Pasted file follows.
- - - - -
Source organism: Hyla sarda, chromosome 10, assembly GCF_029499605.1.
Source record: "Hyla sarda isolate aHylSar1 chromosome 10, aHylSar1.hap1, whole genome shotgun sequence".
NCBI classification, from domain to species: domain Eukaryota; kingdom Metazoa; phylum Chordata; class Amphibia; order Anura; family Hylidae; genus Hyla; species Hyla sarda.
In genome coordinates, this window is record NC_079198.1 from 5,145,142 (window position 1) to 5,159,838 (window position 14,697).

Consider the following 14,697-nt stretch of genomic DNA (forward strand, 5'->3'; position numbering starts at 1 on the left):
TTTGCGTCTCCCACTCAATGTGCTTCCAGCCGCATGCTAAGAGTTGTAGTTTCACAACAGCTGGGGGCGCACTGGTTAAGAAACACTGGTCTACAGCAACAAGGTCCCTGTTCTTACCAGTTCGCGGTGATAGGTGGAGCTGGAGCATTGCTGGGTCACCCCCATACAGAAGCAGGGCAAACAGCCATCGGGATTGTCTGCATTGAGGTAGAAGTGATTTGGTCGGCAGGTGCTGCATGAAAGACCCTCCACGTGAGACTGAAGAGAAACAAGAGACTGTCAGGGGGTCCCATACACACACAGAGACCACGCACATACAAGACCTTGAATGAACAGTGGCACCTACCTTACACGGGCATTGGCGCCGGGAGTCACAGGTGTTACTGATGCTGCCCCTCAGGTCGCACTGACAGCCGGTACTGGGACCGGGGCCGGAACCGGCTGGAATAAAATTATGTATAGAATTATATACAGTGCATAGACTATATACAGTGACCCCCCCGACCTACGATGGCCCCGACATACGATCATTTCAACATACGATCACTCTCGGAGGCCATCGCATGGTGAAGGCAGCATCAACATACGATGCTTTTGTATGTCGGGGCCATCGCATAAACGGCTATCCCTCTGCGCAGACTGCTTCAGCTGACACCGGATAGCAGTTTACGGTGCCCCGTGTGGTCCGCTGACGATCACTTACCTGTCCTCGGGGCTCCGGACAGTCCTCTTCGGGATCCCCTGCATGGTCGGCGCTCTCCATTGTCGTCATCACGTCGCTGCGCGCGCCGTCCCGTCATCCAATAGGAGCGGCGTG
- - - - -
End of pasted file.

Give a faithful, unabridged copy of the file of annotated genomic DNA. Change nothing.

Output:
Source organism: Hyla sarda, chromosome 10, assembly GCF_029499605.1.
Source record: "Hyla sarda isolate aHylSar1 chromosome 10, aHylSar1.hap1, whole genome shotgun sequence".
NCBI classification, from domain to species: domain Eukaryota; kingdom Metazoa; phylum Chordata; class Amphibia; order Anura; family Hylidae; genus Hyla; species Hyla sarda.
In genome coordinates, this window is record NC_079198.1 from 5,145,142 (window position 1) to 5,159,838 (window position 14,697).

Consider the following 14,697-nt stretch of genomic DNA (forward strand, 5'->3'; position numbering starts at 1 on the left):
TTTGCGTCTCCCACTCAATGTGCTTCCAGCCGCATGCTAAGAGTTGTAGTTTCACAACAGCTGGGGGCGCACTGGTTAAGAAACACTGGTCTACAGCAACAAGGTCCCTGTTCTTACCAGTTCGCGGTGATAGGTGGAGCTGGAGCATTGCTGGGTCACCCCCATACAGAAGCAGGGCAAACAGCCATCGGGATTGTCTGCATTGAGGTAGAAGTGATTTGGTCGGCAGGTGCTGCATGAAAGACCCTCCACGTGAGACTGAAGAGAAACAAGAGACTGTCAGGGGGTCCCATACACACACAGAGACCACGCACATACAAGACCTTGAATGAACAGTGGCACCTACCTTACACGGGCATTGGCGCCGGGAGTCACAGGTGTTACTGATGCTGCCCCTCAGGTCGCACTGACAGCCGGTACTGGGACCGGGGCCGGAACCGGCTGGAATAAAATTATGTATAGAATTATATACAGTGCATAGACTATATACAGTGACCCCCCCGACCTACGATGGCCCCGACATACGATCATTTCAACATACGATCACTCTCGGAGGCCATCGCATGGTGAAGGCAGCATCAACATACGATGCTTTTGTATGTCGGGGCCATCGCATAAACGGCTATCCCTCTGCGCAGACTGCTTCAGCTGACACCGGATAGCAGTTTACGGTGCCCCGTGTGGTCCGCTGACGATCACTTACCTGTCCTCGGGGCTCCGGACAGTCCTCTTCGGGATCCCCTGCATGGTCGGCGCTCTCCATTGTCGTCATCACGTCGCTGCGCGCGCCGTCCCGTCATCCAATAGGAGCGGCGTG